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Photocatalytic and Energy – storage Innovative Concretes

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Pollutant-eating, energy-saving concrete

An EU-funded initiative has developed concretes that can combat pollution, clean themselves, and provide cheap and highly effective thermal insulation.


Within the EU, buildings are responsible for 40 % of total energy consumption and a third of carbon dioxide (CO2) emissions. The 'Photocatalytic and energy – storage innovative concretes' (PHOENICS) project addressed this problem.Researchers treated the exposed surfaces of concretes with highly visible light-active titanium dioxide (TiO2), which can reduce air pollution. In addition, encapsulated phase-change materials (PCMs) were introduced to optimise energy efficiency in buildings using photocatalytic concrete. PHOENICS members therefore combined photocatalysis and energy storage to produce multifunctional concretes. These innovative materials possessed enhanced structural, depolluting, self-cleaning and energy-saving properties. The main pollutants that TiO2 can deal with include nitrogen oxides, sulphur oxides and volatile organic compounds. The material is also self-cleaning due to the light-induced super-hydrophilic nature of TiO2 light-irradiated surfaces, rendering it possible to break down dirt and stains. Suitably treated TiO2 systems were identified for visible light sensitisation and remained stable when integrated into the cement. The results were integrated into the LIGHT2CAT project. Researchers developed a pumice stone-based PCM termed PEG600, capable of storing and releasing large amounts of energy. The PEG600 impregnated pumice stone is highly stable, making it suitable for use in concrete walls and floors. PEG600 enables indoor spaces to maintain their temperature better than ordinary concrete. This translates into saved energy (and money) when a building is heated during winter and cooled during the summer. In addition, pumice stone is an extremely cheap raw material. The innovative construction materials developed by the PHOENICS project can be applied to both new and renovated buildings, resulting in fewer pollutants and cleaner buildings. In addition, lower energy consumption for heating and cooling will mean reduced CO2 emissions.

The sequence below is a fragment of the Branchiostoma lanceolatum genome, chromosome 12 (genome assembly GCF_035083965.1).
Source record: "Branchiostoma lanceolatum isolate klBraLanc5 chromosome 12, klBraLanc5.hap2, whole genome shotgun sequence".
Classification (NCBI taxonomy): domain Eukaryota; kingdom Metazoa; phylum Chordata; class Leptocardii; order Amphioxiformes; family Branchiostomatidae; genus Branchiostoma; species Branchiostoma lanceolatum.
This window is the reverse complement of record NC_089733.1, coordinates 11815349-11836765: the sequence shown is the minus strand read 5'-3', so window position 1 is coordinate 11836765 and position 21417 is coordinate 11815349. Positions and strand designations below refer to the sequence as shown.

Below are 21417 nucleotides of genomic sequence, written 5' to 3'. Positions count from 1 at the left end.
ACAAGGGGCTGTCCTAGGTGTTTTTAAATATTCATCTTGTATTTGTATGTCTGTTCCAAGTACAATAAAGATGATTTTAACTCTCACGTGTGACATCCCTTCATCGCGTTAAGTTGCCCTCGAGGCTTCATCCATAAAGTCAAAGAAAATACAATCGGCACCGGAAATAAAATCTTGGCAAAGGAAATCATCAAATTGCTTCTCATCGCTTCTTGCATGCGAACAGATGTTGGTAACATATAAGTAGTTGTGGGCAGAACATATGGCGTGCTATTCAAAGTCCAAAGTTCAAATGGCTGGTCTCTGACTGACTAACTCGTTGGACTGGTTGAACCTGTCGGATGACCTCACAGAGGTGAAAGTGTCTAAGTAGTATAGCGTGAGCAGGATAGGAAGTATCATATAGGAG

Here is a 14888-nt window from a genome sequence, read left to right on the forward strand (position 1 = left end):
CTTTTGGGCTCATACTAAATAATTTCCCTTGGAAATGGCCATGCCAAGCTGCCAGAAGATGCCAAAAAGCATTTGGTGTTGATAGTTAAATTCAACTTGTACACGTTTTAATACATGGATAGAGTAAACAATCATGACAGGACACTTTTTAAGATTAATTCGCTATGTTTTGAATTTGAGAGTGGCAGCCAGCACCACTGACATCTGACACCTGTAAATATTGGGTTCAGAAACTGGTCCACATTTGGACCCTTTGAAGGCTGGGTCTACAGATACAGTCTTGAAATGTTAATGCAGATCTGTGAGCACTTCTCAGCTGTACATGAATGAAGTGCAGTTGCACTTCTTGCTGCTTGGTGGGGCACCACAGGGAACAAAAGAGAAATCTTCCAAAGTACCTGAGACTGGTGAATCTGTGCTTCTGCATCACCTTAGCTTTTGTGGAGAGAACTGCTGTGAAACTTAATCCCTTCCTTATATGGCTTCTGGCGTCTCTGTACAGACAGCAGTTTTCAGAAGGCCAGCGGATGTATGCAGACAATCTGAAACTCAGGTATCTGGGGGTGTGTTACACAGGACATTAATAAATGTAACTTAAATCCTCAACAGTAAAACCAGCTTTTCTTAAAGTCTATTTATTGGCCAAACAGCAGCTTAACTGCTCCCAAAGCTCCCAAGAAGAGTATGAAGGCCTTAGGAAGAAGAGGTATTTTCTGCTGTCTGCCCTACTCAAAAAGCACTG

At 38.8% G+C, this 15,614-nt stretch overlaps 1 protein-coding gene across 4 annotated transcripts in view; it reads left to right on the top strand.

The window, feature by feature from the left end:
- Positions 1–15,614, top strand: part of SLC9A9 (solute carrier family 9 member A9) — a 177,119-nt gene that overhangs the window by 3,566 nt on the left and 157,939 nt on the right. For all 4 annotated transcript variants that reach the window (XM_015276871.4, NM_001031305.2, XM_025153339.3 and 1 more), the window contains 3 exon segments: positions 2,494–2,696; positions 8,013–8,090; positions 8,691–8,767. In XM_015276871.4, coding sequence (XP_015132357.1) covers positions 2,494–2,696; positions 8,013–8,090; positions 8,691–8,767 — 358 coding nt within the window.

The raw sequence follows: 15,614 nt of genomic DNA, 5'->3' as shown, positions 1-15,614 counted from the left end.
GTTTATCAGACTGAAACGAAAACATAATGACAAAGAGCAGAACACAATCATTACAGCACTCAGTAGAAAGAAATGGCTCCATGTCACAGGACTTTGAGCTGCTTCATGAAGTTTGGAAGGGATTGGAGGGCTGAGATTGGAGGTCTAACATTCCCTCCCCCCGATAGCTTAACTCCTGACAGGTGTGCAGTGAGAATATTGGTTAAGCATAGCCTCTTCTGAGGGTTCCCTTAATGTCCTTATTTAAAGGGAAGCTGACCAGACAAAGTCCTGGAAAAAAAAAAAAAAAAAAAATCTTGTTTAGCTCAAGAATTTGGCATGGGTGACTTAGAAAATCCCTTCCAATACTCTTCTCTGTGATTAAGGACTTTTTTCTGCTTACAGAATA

Concrete, pollution, thermal insulation, energy consumption, carbon dioxide, photocatalytic, innovative concrete, titanium dioxide, phase-change material, energy storage, self-cleaning, light sensitisation, pumice stone, PEG600, construction material

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